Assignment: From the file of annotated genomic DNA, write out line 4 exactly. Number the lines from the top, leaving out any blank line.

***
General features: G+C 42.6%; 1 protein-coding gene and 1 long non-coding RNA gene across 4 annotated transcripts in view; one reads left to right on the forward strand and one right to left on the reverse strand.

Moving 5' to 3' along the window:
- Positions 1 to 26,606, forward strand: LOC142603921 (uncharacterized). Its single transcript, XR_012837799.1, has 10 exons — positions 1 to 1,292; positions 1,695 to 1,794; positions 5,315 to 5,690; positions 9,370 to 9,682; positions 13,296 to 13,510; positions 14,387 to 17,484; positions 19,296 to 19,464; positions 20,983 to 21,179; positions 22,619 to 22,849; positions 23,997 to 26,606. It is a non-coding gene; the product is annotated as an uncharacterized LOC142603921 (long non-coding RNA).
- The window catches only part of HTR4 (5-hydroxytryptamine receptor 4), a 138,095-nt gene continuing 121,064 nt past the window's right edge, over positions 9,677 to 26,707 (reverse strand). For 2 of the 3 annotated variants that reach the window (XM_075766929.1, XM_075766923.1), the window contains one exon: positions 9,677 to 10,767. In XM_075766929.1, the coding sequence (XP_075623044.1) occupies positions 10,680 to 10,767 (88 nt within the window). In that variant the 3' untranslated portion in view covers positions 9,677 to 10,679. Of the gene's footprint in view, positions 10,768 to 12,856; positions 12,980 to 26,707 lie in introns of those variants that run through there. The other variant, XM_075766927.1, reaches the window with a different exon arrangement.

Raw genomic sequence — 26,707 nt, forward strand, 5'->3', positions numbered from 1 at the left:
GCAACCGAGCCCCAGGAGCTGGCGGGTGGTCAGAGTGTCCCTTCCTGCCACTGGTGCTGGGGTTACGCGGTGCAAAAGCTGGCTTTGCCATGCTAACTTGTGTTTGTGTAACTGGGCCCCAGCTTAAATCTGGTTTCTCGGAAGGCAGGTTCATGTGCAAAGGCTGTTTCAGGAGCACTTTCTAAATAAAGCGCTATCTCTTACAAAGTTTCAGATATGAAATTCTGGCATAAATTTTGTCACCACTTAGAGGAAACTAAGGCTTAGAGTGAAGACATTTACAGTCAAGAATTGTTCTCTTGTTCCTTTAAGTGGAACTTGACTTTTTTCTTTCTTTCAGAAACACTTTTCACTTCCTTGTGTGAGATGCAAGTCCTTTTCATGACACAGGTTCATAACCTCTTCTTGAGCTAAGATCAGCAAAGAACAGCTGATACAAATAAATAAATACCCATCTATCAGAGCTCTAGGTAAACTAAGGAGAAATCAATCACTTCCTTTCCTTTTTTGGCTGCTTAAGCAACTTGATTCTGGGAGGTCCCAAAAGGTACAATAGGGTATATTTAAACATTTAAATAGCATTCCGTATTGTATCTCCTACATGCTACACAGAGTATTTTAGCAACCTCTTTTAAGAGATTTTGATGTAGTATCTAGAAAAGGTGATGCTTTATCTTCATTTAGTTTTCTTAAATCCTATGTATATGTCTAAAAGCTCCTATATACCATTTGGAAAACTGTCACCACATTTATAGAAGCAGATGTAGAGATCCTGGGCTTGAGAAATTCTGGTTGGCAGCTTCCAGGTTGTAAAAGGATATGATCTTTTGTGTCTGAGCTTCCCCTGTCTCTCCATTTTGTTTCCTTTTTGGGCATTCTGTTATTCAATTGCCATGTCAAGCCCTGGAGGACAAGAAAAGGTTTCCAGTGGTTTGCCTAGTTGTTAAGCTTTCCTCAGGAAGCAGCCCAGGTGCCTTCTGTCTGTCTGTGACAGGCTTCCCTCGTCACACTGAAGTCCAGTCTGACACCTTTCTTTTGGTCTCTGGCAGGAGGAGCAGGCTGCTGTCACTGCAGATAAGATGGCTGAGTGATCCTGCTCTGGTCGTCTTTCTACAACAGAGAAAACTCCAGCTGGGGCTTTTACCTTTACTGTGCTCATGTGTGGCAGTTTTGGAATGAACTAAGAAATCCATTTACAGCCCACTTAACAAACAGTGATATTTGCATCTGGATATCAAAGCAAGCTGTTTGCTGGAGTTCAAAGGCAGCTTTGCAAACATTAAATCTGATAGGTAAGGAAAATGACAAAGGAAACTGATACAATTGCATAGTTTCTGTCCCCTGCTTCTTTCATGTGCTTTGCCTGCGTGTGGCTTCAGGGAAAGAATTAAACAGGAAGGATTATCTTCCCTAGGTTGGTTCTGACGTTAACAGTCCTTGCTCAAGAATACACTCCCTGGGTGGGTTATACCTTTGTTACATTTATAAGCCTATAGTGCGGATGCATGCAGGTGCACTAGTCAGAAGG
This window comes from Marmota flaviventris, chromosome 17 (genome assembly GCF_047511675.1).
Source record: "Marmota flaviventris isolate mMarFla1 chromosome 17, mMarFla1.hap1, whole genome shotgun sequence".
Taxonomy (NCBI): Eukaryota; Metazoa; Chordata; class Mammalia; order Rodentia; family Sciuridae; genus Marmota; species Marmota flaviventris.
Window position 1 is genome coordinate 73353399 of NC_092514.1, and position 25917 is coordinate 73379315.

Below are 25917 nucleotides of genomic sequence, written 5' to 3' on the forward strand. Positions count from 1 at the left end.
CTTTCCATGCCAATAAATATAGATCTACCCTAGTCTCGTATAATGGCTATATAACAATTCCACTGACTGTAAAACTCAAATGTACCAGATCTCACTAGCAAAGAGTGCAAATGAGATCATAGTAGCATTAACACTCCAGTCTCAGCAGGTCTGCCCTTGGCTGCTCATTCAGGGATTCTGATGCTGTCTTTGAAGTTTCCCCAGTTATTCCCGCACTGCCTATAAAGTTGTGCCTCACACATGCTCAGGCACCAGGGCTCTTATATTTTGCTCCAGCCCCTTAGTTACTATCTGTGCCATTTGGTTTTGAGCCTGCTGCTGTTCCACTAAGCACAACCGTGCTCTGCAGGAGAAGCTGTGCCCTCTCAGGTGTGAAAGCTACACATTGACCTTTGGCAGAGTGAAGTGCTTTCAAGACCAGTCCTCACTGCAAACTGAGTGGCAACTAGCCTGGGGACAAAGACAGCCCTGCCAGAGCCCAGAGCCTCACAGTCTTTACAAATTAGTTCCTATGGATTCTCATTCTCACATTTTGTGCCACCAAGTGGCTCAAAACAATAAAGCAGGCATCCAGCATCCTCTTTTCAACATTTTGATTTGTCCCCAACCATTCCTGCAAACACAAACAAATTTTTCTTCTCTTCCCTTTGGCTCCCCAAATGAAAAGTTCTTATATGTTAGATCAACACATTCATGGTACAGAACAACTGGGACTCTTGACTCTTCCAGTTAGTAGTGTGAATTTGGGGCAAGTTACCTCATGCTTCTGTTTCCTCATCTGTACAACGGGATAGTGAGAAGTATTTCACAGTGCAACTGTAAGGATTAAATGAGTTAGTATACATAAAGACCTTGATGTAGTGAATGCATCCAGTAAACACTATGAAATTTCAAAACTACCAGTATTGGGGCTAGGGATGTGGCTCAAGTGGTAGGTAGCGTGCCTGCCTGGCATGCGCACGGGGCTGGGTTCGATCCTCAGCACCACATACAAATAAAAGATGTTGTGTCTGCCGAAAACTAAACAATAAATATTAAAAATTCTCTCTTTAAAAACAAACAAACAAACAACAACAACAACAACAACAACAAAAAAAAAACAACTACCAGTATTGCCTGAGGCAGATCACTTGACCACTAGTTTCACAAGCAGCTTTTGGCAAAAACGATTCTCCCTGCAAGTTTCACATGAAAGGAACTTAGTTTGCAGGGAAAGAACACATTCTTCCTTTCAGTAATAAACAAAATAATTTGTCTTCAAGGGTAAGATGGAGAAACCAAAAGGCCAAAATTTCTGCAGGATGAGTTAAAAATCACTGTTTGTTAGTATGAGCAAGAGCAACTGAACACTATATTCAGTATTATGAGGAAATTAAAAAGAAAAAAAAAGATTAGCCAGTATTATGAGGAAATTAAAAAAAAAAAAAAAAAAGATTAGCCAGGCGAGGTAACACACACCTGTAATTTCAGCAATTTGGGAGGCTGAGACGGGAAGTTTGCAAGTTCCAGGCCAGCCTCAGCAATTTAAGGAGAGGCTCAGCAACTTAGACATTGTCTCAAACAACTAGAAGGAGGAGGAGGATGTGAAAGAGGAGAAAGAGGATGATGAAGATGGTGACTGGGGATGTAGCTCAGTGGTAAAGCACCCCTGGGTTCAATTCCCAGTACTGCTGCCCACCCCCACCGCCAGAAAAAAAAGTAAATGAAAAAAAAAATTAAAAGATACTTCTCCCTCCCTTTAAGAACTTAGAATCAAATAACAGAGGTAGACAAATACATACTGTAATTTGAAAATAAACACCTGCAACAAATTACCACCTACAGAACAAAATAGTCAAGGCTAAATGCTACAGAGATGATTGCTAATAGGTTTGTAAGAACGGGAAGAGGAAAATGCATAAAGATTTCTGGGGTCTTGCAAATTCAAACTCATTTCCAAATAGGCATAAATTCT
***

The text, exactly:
- The window catches only part of HTR4 (5-hydroxytryptamine receptor 4), a 138,095-nt gene continuing 121,064 nt past the window's right edge, over positions 9,677 to 26,707 (reverse strand). For 2 of the 3 annotated variants that reach the window (XM_075766929.1, XM_075766923.1), the window contains one exon: positions 9,677 to 10,767. In XM_075766929.1, the coding sequence (XP_075623044.1) occupies positions 10,680 to 10,767 (88 nt within the window). In that variant the 3' untranslated portion in view covers positions 9,677 to 10,679. Of the gene's footprint in view, positions 10,768 to 12,856; positions 12,980 to 26,707 lie in introns of those variants that run through there. The other variant, XM_075766927.1, reaches the window with a different exon arrangement.